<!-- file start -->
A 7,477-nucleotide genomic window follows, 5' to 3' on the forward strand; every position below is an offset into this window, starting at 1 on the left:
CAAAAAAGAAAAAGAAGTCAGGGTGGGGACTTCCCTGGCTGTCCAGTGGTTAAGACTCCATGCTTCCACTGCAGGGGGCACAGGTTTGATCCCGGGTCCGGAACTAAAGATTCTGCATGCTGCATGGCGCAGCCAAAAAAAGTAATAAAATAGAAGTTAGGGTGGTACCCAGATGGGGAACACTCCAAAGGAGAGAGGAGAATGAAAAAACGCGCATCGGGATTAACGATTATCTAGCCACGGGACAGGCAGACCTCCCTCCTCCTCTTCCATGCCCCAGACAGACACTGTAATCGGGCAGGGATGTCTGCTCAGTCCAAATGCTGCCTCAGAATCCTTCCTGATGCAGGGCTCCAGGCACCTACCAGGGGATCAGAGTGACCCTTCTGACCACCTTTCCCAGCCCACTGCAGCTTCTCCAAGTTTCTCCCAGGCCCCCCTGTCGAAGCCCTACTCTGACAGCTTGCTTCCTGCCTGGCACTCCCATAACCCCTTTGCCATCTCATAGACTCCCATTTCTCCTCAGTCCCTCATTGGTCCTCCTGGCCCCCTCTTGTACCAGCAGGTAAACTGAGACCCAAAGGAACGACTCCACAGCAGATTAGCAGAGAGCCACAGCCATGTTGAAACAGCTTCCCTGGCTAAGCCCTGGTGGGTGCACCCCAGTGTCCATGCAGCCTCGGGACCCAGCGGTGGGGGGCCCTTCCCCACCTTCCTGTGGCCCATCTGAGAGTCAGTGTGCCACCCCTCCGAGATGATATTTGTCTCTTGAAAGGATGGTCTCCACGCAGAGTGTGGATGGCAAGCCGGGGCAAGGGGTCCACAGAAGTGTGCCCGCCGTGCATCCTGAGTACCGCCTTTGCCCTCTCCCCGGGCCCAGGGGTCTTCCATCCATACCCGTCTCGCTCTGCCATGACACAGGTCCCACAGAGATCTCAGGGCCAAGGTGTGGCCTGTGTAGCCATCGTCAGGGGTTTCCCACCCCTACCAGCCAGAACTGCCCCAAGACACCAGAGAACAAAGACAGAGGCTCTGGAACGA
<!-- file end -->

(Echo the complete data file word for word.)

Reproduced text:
A 7,477-nucleotide genomic window follows, 5' to 3' on the forward strand; every position below is an offset into this window, starting at 1 on the left:
CAAAAAAGAAAAAGAAGTCAGGGTGGGGACTTCCCTGGCTGTCCAGTGGTTAAGACTCCATGCTTCCACTGCAGGGGGCACAGGTTTGATCCCGGGTCCGGAACTAAAGATTCTGCATGCTGCATGGCGCAGCCAAAAAAAGTAATAAAATAGAAGTTAGGGTGGTACCCAGATGGGGAACACTCCAAAGGAGAGAGGAGAATGAAAAAACGCGCATCGGGATTAACGATTATCTAGCCACGGGACAGGCAGACCTCCCTCCTCCTCTTCCATGCCCCAGACAGACACTGTAATCGGGCAGGGATGTCTGCTCAGTCCAAATGCTGCCTCAGAATCCTTCCTGATGCAGGGCTCCAGGCACCTACCAGGGGATCAGAGTGACCCTTCTGACCACCTTTCCCAGCCCACTGCAGCTTCTCCAAGTTTCTCCCAGGCCCCCCTGTCGAAGCCCTACTCTGACAGCTTGCTTCCTGCCTGGCACTCCCATAACCCCTTTGCCATCTCATAGACTCCCATTTCTCCTCAGTCCCTCATTGGTCCTCCTGGCCCCCTCTTGTACCAGCAGGTAAACTGAGACCCAAAGGAACGACTCCACAGCAGATTAGCAGAGAGCCACAGCCATGTTGAAACAGCTTCCCTGGCTAAGCCCTGGTGGGTGCACCCCAGTGTCCATGCAGCCTCGGGACCCAGCGGTGGGGGGCCCTTCCCCACCTTCCTGTGGCCCATCTGAGAGTCAGTGTGCCACCCCTCCGAGATGATATTTGTCTCTTGAAAGGATGGTCTCCACGCAGAGTGTGGATGGCAAGCCGGGGCAAGGGGTCCACAGAAGTGTGCCCGCCGTGCATCCTGAGTACCGCCTTTGCCCTCTCCCCGGGCCCAGGGGTCTTCCATCCATACCCGTCTCGCTCTGCCATGACACAGGTCCCACAGAGATCTCAGGGCCAAGGTGTGGCCTGTGTAGCCATCGTCAGGGGTTTCCCACCCCTACCAGCCAGAACTGCCCCAAGACACCAGAGAACAAAGACAGAGGCTCTGGAACGA